A regular, old castle made of sand doesn’t cut it these days, not if you’re trying to win one of the sandcastle-building competitions that have become increasingly popular at beaches across the world.
Galveston’s American Institute of Architects (AIA) Sandcastle Competition is now one of the largest and longest-running events of its kind, attracting 20,000 annual spectators each June. Dozens of teams—made up of architects, designers and engineers—descend upon East Beach, where, with each passing year since the event’s founding in 1986, their “castles” get more and more creative. In fact, last year’s winner wasn’t a domicile at all, but a sand-scene dubbed “Finding Gory.”
“It was a scene of the creatures from Finding Nemo’s world going rogue and attacking each other,” laughs Andrew Tyler, an associate at Houston-based architecture firm Kirksey. Together with designers, architects and engineers from Metzger Construction Company, Kimley-Horn and MGC, the 40-person Kirksey+Metzger team took the competition’s top honor, the Golden Bucket, both last year and the year before. Their 2015 entry was equally over-the-top, says Tyler: “the dinosaurs from Lost World attacking a Dr. Seuss village.”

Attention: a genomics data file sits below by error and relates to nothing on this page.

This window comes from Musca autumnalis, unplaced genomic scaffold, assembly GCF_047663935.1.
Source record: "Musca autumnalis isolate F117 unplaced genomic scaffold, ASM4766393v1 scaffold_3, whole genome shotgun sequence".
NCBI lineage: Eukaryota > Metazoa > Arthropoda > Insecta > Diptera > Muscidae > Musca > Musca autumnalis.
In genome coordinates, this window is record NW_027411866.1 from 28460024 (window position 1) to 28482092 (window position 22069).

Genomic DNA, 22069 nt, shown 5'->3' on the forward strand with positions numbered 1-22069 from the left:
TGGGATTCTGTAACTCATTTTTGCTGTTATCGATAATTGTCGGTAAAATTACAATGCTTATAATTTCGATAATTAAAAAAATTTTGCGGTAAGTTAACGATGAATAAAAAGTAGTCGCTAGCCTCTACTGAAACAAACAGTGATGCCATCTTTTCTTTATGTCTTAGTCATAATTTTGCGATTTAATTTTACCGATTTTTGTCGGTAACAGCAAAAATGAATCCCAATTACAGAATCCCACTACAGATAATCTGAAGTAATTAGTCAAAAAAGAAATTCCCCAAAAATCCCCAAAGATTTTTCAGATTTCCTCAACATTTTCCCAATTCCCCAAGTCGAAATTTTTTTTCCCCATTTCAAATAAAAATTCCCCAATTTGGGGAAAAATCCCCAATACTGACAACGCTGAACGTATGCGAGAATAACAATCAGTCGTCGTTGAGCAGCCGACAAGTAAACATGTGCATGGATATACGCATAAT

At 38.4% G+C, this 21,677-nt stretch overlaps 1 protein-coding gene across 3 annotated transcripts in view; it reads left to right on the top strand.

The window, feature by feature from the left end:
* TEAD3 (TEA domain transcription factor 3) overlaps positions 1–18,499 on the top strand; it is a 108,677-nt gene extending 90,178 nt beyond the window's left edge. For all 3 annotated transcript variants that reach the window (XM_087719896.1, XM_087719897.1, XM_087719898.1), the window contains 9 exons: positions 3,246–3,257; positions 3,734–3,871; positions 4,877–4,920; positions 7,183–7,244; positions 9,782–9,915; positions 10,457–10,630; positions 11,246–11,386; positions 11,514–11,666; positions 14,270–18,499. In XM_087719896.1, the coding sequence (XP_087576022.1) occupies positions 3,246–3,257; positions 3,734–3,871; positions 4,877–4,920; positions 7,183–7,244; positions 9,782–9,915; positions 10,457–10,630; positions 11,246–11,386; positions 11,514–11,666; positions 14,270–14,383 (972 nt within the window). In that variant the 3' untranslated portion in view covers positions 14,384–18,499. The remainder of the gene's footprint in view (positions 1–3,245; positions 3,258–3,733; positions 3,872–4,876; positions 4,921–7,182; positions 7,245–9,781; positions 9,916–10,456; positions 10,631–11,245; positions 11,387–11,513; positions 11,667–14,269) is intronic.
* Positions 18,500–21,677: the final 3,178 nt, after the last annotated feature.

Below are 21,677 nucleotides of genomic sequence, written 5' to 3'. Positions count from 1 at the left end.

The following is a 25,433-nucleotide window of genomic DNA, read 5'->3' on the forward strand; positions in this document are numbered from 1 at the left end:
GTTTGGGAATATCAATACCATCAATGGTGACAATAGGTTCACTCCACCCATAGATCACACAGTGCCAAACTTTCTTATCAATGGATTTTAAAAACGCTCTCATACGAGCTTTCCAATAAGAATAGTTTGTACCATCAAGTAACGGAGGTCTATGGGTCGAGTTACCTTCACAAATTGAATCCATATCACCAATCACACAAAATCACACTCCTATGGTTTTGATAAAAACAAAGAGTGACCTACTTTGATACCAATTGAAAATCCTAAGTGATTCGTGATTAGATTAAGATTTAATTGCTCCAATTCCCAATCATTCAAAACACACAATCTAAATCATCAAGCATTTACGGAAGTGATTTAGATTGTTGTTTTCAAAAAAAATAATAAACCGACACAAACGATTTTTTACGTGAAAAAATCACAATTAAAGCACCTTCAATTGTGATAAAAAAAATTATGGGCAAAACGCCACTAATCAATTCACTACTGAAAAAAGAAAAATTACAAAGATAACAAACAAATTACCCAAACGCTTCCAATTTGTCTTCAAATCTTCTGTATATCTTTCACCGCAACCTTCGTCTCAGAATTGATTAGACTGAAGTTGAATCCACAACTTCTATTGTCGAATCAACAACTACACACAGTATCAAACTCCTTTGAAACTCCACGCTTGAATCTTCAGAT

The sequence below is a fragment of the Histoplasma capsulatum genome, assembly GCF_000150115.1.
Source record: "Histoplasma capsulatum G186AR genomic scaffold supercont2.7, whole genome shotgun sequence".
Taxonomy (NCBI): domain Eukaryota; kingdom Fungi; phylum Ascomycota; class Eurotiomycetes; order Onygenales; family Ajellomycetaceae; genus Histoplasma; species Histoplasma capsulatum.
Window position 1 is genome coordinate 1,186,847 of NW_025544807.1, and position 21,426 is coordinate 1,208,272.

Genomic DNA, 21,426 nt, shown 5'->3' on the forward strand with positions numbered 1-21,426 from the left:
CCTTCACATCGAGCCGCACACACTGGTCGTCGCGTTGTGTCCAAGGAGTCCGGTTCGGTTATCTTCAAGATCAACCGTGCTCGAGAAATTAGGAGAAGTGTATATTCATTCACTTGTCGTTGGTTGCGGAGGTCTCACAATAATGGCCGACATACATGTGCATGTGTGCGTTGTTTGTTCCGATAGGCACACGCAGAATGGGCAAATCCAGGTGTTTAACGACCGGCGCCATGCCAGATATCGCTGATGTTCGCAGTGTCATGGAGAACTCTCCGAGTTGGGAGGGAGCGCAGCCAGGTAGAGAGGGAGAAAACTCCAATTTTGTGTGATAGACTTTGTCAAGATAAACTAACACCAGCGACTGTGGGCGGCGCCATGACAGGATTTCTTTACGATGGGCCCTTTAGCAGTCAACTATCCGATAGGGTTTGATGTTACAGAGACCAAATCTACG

Those back-to-back victories were hard-won: The team had been competing for nearly two decades. In 2014, they were sure their idea was a winner but suffered a setback during construction. “We were trying to do Muppet Rushmore, where we had the Muppet faces on the mountain,” recalls Tyler. “We had a big collapse because it had rained a lot that year, and we couldn’t get the sand to dry out well enough.”
This year, the Kirksey+Metzger team is attempting a three-peat, with yet another cartoon-based design. The characters’ exaggerated features are generally easier to work with, explains Tyler, adding that the team favors simple butter knives for carving and forks for adding texture. As for 2017, what’s the plan so far? “We’re working on a scene involving Smurfs and dragons having a battle.”
The 31st Annual AIA Sandcastle Competition, 9 a.m. to 5 p.m. Saturday, June 3. East Beach, 1923 Boddeker Rd., Galveston. Free; $15